After three amazing days in Dubrovnik we picked up a car made the short drive to the Montenegrin border. Montenegro is not much bigger than the US state of Connecticut but offers more than you’d think for its size, with a rugged, mountainous interior, a stunning coast as good as any on the Adriatic and the majestic Bay of Kotor, a T-shaped fjord-like inlet peppered with pretty little historical towns and villages. The last of the former Yugoslav republics to claim—and be recognized for—independence, Montenegro in its current form is less than 10 years old.
We broke up the drive around the bay with a stop in Herceg Novi (“New Castle”) and we were immediately aware of the difference in level of tourist infrastructure and sophistication between Montenegro and Croatia—the parking system was beyond archaic, requiring a hike up to a small café where the restaurant had to write up one ticket per hour of parking I was requesting. This meant that, as we requested four hours of parking time, we had to bring back to the car and display on the dashboard four separate tickets for each hour. While we found this frustrating, we couldn’t help but find the charm in such a silly system!
Herceg Novi’s Old Town is quaint and offers views of the bay from above almost everywhere you go. We wandered around, slowly making our way to the Kanli Kula Fortress where we took in some more vistas of the surrounding mountains and waterfront. Back down in the Old Town we stumbled on a small local market with vendors selling fresh produce and flowers, and even in cases where we don’t plan on buying anything, we always enjoy taking a look. We took a rest at the main square (Trg Herceg Stjepana) and quickly realized another difference from Croatia: everything is so inexpensive! We stopped in Crkva Svetog Arhangela Mihaila, an Orthodox church that serves as the central point of the main square. While Croatia is primarily Catholic, Montenegro, along with neighboring Serbia, is primarily Orthodox.
We finished our visit to Herceg Novi with some time at Forte Mare and then got back in the car with our sights set on the small bayside village of Orahovac where we would be staying for 5 nights. Our Airbnb was a small but comfortable apartment in the basement of our host’s house with a sizable stone patio right on the bay. Our host and his family were very friendly (even bringing down chocolate muffins and cheese pastries on different occasions!) and our location on the bay made it easy to get to all the points we wanted to hit on our trip. We took advantage of the patio, spending some afternoons laying out in the sun and swimming and enjoying sunsets every evening.
The town of Perast is one of the bay’s hot spots and for good reason. It’s a sleepy little village, but it’s for that very reason that many come to take in the slow pace of life and the beautiful scenery. On our first visit to the town we visited the Orthodox Church of the Nativity of the Virgin, walked along the harbor and enjoyed ćevapi and mussels at Konoba Skolji. On our second visit we took a boat out to Our Lady of the Rocks, a Catholic church built on a manmade island—as the legend goes, fishermen discovered an icon of Madonna on a rock in the sea in the 15th century and they worked tireless sinking ships and throwing rocks in one spot until an island formed. This tradition is still celebrated today and every year on July 22nd, residents go out to the island and add rocks to the ever-growing pile. What we found most interesting about our visit is looking around the edge of the island—you can see how many rocks it’s taken to form this island!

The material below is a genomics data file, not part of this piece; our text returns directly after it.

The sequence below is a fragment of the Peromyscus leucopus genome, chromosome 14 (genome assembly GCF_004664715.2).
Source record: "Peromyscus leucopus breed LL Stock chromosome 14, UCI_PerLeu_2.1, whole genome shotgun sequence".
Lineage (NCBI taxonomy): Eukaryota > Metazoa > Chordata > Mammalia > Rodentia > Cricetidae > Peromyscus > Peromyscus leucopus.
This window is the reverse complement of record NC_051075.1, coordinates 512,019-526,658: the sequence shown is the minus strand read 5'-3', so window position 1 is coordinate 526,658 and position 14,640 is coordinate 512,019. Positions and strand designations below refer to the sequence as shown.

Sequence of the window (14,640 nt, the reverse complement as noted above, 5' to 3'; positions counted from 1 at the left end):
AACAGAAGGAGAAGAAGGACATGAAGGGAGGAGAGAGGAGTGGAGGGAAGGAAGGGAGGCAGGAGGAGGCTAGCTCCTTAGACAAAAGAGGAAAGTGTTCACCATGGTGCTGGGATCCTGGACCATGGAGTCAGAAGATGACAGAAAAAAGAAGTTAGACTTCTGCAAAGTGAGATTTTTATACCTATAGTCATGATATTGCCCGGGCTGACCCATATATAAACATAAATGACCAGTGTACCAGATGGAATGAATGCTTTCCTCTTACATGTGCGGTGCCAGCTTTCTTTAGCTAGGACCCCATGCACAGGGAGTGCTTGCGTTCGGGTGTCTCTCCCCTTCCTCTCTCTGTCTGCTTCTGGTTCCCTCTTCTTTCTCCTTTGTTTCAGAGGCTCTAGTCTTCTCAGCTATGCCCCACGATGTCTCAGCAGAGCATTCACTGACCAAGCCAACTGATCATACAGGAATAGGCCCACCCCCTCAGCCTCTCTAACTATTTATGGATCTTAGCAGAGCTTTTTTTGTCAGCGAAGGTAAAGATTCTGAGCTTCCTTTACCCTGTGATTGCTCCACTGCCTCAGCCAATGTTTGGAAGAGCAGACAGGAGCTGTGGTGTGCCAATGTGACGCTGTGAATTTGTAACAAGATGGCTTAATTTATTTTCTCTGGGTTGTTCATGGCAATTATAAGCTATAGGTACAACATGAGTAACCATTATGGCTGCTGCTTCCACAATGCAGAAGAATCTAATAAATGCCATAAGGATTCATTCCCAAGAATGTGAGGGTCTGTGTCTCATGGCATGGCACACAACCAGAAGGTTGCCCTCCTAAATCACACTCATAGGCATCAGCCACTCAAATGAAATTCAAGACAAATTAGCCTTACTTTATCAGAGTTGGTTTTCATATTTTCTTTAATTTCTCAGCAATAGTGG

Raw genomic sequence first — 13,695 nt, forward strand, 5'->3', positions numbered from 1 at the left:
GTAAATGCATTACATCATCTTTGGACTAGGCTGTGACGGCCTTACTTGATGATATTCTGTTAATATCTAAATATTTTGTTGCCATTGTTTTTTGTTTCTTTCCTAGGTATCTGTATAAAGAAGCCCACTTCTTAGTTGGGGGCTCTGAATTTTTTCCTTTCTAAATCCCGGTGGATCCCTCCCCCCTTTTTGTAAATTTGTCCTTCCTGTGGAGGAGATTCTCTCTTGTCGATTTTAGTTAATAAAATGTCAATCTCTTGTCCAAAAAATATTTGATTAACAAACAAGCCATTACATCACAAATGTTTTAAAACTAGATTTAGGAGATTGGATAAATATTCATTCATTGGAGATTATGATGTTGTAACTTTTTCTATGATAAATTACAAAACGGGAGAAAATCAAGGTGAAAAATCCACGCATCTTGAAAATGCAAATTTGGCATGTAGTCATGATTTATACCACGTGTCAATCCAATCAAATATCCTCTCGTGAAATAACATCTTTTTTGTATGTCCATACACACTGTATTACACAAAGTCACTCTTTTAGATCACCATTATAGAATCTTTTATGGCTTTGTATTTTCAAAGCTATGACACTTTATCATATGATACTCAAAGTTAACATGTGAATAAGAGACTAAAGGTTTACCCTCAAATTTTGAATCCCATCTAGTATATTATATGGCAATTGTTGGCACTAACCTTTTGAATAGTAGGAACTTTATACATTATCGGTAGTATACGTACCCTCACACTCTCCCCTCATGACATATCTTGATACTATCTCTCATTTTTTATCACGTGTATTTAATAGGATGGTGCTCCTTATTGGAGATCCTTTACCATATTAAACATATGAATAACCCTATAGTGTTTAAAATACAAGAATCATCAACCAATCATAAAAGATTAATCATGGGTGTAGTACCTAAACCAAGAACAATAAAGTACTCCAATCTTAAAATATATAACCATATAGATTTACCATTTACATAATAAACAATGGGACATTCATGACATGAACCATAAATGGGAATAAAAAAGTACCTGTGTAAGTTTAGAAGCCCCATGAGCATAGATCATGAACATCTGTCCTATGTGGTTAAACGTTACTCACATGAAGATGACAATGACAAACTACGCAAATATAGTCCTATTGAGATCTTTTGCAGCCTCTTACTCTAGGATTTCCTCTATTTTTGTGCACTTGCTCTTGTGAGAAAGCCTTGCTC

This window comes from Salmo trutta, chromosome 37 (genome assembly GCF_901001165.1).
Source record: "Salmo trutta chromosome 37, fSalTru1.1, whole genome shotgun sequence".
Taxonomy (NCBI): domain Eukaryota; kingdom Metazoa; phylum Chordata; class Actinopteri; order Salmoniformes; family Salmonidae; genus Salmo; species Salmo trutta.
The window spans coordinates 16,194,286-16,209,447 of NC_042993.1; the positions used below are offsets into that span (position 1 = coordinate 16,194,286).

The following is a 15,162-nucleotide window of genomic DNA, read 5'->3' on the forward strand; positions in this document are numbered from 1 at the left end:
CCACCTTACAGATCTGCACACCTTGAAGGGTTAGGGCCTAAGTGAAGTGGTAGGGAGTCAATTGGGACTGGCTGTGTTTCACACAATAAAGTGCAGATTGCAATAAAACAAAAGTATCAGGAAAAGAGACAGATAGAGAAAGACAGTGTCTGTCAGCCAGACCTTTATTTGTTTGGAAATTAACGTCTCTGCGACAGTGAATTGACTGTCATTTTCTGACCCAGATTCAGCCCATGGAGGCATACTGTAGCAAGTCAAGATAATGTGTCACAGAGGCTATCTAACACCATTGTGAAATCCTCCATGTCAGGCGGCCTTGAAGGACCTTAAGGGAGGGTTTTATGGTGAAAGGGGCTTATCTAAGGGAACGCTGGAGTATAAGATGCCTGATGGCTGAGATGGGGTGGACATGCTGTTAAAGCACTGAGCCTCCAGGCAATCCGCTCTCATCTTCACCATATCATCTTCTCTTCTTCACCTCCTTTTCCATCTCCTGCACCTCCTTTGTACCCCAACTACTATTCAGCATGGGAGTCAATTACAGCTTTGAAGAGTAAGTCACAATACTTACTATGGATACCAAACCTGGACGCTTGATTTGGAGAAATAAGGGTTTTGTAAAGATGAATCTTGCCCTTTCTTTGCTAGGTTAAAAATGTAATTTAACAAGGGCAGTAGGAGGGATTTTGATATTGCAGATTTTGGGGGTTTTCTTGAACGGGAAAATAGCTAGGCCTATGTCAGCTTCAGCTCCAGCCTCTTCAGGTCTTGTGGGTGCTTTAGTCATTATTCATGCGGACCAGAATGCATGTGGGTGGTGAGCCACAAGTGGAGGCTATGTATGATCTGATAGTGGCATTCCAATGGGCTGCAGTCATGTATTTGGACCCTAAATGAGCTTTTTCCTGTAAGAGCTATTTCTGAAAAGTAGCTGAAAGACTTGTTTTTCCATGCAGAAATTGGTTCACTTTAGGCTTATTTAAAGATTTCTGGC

The bay’s starring town (and namesake) is Kotor, located in the deepest and most secluded portion of the inlet. We were struck right away by the beauty and architecture of the Old Town and its tangled mess of streets and alleyways which were a pleasure to wander. Even with the warmest and most humid weather of our trip, we hiked the 1,300 steps up to the Fortress (with a rest about halfway at Cskva Gospa od Zdravlja) and were handsomely rewarded with commanding views of the bay and its environs. We were so warm and tired (and out of water) that we found it fitting to celebrate with a Sprite from one of the vendors selling overpriced cold drinks at the top—never had the fizz of a soda felt so refreshing!
We visited Kotor a second time and spent more time at sea level exploring the streets of the Old Town, visiting St. Nicholas Orthodox Church and the Church of St. Luke and finding our souvenir (a small, framed hand-painted piece of wood depicting the two islands in the bay) at Gallery Nives. After a delicious dinner at Astoria Restaurant (Rico had the pork gyros and Britt had the chicken skewers), we sat down to enjoy some gelato from Il Gelato di Salvatore in Trg od Oružja (“Square of Arms”) and people watch. Our drive back to Orahovac that night featured a surprise, sunset drive along the coast in Dobrota where we got of the car to appreciate the view by a collection of row boats. Moments like this is, for us, what traveling is all about.
Stay tuned for more from our trip to Montenegro, including a visit to Lovcen National Park, a hairy ride down from the mountains to the coast, swimming at secluded beaches, the ritzy town of Budva, the fairytale islet of Sveti Stefan and, of course, paragliding high above the Montenegrin coast!